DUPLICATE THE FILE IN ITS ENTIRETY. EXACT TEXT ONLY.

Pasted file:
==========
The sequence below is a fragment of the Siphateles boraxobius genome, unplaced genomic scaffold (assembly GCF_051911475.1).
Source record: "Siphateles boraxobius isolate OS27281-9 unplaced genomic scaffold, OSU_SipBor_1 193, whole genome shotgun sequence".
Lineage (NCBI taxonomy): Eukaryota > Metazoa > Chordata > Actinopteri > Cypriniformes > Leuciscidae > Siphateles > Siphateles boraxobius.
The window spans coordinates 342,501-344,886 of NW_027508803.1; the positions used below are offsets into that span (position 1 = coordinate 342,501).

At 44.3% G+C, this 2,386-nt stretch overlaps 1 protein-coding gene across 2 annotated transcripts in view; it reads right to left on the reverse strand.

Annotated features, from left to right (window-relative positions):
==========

The sequence below is a fragment of the Siphateles boraxobius genome, unplaced genomic scaffold (assembly GCF_051911475.1).
Source record: "Siphateles boraxobius isolate OS27281-9 unplaced genomic scaffold, OSU_SipBor_1 193, whole genome shotgun sequence".
Lineage (NCBI taxonomy): Eukaryota > Metazoa > Chordata > Actinopteri > Cypriniformes > Leuciscidae > Siphateles > Siphateles boraxobius.
The window spans coordinates 342,501-344,886 of NW_027508803.1; the positions used below are offsets into that span (position 1 = coordinate 342,501).

At 44.3% G+C, this 2,386-nt stretch overlaps 1 protein-coding gene across 2 annotated transcripts in view; it reads right to left on the reverse strand.

Annotated features, from left to right (window-relative positions):